He seemed to have endless stories, at least one of which he planned to save for Saturday night’s induction ceremony and dinner at Embassy Suites Napa Valley. A social hour is scheduled for 5:30 p.m., followed by dinner at 7 p.m. Don McConnell (Class of 1964), Brent Farris (1991) and Michael Yanover (2002) are also in this year’s induction class.
Merrell went into the section meet with a 33-0 record as a junior, and lost 6-4 in the semifinals to a previous state placer.
“Great match,” Merrell recalled. “I still remember the move. He got me on a re-switch. I tried to reverse him to tie it up and then he reversed me back real fast, and so I didn’t get the two points and time ran out. It was a good move.”
Started wrestling in eighth grade
Merrell started wrestling in eighth grade at Ridgeview, which had grades 6-9 but is now Harvest Middle School for grades 6-8.
“They didn’t have basketball for eighth-graders,” he said, “so I went out for wrestling – and I didn’t lose a match. Then in ninth grade, John Sly coached me. Back then, Ridgeview, Silverado and Redwood had the Tri-Valley Meet at the end of the year, and whatever ninth-grader won that got to compete in the MEL Championships. There were seven schools in the MEL back then, and that poor ninth-grader got stuck as the eighth seed.
“I didn’t want to do it, but Coach Sly made me do it. For two weeks he took me to Napa High and I worked out with those guys, and I ended up taking third in the MEL. And then I thought ‘OK good, that’s done’ – and then he made me wrestle in subsections. I came in fifth, and just missed going on to sections.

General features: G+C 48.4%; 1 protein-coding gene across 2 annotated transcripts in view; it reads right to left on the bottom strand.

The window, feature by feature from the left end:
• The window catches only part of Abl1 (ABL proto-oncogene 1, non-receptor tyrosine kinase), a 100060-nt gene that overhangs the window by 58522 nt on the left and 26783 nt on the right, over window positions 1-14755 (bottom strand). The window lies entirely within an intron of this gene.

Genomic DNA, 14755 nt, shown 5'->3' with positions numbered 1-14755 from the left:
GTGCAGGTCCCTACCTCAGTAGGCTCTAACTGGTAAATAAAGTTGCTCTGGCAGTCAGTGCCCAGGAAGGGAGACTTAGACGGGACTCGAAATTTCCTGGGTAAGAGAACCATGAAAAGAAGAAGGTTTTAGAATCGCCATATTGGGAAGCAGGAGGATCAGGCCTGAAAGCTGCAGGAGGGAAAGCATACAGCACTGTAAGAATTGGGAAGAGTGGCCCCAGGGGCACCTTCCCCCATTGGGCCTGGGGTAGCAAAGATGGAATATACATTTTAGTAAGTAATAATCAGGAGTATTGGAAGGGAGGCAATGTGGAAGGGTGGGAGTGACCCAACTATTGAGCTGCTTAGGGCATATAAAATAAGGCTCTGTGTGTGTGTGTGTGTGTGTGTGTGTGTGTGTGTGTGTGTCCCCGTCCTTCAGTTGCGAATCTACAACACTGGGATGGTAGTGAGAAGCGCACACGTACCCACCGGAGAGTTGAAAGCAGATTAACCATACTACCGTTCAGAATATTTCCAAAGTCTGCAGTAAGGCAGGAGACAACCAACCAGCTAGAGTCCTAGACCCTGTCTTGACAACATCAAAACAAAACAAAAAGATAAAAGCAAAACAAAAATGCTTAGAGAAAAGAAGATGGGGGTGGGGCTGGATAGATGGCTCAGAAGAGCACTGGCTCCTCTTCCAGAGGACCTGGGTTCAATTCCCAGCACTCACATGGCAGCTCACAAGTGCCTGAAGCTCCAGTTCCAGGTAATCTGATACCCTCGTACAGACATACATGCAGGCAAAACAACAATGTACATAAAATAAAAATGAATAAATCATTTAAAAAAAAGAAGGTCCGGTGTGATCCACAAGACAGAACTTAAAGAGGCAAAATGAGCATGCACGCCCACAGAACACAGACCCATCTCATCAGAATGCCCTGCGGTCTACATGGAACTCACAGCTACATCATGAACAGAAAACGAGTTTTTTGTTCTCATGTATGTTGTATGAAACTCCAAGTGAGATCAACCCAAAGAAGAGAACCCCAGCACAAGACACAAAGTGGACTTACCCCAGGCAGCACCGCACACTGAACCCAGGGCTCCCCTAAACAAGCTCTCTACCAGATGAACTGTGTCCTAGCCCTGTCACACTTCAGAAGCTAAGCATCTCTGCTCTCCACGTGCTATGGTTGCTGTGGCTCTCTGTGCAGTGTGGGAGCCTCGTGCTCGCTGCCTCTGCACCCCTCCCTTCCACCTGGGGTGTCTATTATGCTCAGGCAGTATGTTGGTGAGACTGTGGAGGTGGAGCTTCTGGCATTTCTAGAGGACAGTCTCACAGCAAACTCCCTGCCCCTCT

“So really, if you look back, I blame John Sly because I probably would have just stopped wrestling,” he laughed, “but he didn’t let me. He gave us that passion for the sport. He taught to work hard and the reward of working hard and we would win more matches in the third round because of our physical conditioning. He was tough.”
Merrell said when he came home from practice one day, his mom asked him why he had a rash on his back.
“I said ‘That’s John Sly’s whiskers’ from him crushing his chin in my back so hard,” Merrell said. “I was lucky because we were the same size so I could work out with him, so really the foundation of my skill came from him. He started the Napa Freestyle Club, and we had the ugliest yellow singlets you ever saw. We all ended up at Napa High and started winning.